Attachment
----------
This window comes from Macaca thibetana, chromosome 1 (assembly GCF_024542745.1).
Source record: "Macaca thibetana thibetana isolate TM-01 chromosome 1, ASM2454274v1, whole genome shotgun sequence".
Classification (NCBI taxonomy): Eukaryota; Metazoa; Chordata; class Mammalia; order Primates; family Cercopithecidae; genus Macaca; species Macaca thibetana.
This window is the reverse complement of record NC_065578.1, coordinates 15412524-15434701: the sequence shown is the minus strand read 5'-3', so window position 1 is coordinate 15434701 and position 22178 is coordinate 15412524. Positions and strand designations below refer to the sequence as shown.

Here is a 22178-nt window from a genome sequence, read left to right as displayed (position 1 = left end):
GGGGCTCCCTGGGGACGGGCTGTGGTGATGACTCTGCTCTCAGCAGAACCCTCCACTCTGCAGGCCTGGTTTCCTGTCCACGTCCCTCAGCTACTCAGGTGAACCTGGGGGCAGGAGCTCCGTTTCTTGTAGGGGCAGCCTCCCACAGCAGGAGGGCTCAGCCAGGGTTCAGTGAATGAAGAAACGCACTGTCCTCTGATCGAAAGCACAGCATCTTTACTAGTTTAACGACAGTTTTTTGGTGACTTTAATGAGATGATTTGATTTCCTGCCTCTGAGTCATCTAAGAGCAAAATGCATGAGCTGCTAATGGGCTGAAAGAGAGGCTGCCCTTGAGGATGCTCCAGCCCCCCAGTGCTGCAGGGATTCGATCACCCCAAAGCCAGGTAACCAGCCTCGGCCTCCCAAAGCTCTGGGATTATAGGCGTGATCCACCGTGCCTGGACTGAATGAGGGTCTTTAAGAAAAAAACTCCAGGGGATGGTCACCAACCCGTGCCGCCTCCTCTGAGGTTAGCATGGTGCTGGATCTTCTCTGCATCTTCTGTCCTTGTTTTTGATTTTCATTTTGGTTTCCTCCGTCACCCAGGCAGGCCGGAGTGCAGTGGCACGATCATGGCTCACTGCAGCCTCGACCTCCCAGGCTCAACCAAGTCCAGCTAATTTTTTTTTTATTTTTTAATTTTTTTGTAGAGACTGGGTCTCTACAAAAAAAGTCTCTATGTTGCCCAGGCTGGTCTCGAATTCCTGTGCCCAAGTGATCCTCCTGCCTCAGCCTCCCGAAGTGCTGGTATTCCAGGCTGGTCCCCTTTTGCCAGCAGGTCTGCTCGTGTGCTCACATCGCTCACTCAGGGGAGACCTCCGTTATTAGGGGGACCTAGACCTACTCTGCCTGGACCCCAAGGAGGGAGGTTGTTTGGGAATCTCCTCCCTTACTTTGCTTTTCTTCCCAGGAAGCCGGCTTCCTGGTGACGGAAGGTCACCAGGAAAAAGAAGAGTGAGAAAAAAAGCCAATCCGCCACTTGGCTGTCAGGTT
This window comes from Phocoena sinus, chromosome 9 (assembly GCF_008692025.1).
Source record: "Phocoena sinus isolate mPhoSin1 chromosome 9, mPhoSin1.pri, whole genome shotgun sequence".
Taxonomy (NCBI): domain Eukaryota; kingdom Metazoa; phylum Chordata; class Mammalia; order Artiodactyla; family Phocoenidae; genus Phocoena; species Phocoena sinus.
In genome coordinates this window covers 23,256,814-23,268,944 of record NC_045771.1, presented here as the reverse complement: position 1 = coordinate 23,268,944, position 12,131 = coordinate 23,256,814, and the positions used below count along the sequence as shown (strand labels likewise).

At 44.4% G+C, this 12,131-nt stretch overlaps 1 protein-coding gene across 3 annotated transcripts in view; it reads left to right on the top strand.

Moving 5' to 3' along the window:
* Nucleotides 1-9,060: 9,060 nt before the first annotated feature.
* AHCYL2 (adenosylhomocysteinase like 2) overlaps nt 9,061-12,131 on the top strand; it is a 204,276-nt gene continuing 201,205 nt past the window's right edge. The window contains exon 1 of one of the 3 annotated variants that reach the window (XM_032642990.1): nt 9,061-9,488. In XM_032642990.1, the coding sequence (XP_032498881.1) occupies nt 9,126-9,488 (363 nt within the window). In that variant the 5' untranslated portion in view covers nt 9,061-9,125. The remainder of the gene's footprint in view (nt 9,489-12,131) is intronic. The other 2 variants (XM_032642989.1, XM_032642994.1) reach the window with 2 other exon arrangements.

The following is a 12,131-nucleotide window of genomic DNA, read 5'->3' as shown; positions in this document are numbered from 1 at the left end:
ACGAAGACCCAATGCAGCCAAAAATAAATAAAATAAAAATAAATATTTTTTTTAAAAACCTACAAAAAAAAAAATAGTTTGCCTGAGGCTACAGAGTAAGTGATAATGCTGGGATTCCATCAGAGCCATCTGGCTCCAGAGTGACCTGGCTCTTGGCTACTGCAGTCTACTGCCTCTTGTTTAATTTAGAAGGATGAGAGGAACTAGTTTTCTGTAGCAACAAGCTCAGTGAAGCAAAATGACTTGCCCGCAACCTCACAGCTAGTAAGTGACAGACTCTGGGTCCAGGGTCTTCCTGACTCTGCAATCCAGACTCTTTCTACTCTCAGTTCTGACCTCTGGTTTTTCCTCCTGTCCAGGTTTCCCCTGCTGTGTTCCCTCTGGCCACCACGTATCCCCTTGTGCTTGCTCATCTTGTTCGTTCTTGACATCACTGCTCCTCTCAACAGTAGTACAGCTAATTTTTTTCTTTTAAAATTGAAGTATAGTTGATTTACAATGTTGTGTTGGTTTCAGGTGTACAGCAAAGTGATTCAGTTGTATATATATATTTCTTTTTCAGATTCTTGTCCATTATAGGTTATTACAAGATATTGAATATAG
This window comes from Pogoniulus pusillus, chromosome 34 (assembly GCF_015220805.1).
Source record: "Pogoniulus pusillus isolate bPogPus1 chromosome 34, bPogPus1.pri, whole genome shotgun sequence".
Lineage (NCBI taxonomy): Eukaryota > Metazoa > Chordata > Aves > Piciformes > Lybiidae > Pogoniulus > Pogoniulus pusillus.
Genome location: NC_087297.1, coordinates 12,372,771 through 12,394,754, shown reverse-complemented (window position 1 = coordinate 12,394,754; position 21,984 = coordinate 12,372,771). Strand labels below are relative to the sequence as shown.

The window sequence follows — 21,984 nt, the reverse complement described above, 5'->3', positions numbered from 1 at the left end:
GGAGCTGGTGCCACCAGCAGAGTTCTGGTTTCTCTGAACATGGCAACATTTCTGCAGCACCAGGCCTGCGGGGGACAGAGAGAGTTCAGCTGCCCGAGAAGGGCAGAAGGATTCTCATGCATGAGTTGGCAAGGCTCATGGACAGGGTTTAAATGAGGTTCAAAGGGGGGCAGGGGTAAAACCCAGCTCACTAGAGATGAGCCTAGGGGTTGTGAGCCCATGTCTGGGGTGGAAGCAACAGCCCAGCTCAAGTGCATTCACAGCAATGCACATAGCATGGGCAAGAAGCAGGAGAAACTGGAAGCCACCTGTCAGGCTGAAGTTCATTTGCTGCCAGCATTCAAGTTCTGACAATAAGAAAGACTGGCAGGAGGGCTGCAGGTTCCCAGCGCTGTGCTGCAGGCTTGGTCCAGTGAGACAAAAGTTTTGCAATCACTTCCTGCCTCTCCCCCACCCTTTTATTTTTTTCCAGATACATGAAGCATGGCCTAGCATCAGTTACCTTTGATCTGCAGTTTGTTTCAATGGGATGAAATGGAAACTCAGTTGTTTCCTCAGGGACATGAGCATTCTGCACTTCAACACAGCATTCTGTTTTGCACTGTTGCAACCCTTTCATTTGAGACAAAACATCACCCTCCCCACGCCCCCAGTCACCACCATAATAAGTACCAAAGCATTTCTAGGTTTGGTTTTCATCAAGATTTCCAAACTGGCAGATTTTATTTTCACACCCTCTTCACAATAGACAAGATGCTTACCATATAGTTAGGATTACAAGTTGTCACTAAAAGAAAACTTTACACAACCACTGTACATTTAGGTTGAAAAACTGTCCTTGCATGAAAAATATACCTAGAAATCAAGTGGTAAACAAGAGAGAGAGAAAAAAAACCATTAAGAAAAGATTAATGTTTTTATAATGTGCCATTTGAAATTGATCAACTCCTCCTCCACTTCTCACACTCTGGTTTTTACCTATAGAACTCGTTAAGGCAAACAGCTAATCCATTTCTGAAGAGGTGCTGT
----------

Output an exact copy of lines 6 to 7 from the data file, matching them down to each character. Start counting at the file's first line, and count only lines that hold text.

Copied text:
GGGGCTCCCTGGGGACGGGCTGTGGTGATGACTCTGCTCTCAGCAGAACCCTCCACTCTGCAGGCCTGGTTTCCTGTCCACGTCCCTCAGCTACTCAGGTGAACCTGGGGGCAGGAGCTCCGTTTCTTGTAGGGGCAGCCTCCCACAGCAGGAGGGCTCAGCCAGGGTTCAGTGAATGAAGAAACGCACTGTCCTCTGATCGAAAGCACAGCATCTTTACTAGTTTAACGACAGTTTTTTGGTGACTTTAATGAGATGATTTGATTTCCTGCCTCTGAGTCATCTAAGAGCAAAATGCATGAGCTGCTAATGGGCTGAAAGAGAGGCTGCCCTTGAGGATGCTCCAGCCCCCCAGTGCTGCAGGGATTCGATCACCCCAAAGCCAGGTAACCAGCCTCGGCCTCCCAAAGCTCTGGGATTATAGGCGTGATCCACCGTGCCTGGACTGAATGAGGGTCTTTAAGAAAAAAACTCCAGGGGATGGTCACCAACCCGTGCCGCCTCCTCTGAGGTTAGCATGGTGCTGGATCTTCTCTGCATCTTCTGTCCTTGTTTTTGATTTTCATTTTGGTTTCCTCCGTCACCCAGGCAGGCCGGAGTGCAGTGGCACGATCATGGCTCACTGCAGCCTCGACCTCCCAGGCTCAACCAAGTCCAGCTAATTTTTTTTTTATTTTTTAATTTTTTTGTAGAGACTGGGTCTCTACAAAAAAAGTCTCTATGTTGCCCAGGCTGGTCTCGAATTCCTGTGCCCAAGTGATCCTCCTGCCTCAGCCTCCCGAAGTGCTGGTATTCCAGGCTGGTCCCCTTTTGCCAGCAGGTCTGCTCGTGTGCTCACATCGCTCACTCAGGGGAGACCTCCGTTATTAGGGGGACCTAGACCTACTCTGCCTGGACCCCAAGGAGGGAGGTTGTTTGGGAATCTCCTCCCTTACTTTGCTTTTCTTCCCAGGAAGCCGGCTTCCTGGTGACGGAAGGTCACCAGGAAAAAGAAGAGTGAGAAAAAAAGCCAATCCGCCACTTGGCTGTCAGGTT
This window comes from Phocoena sinus, chromosome 9 (assembly GCF_008692025.1).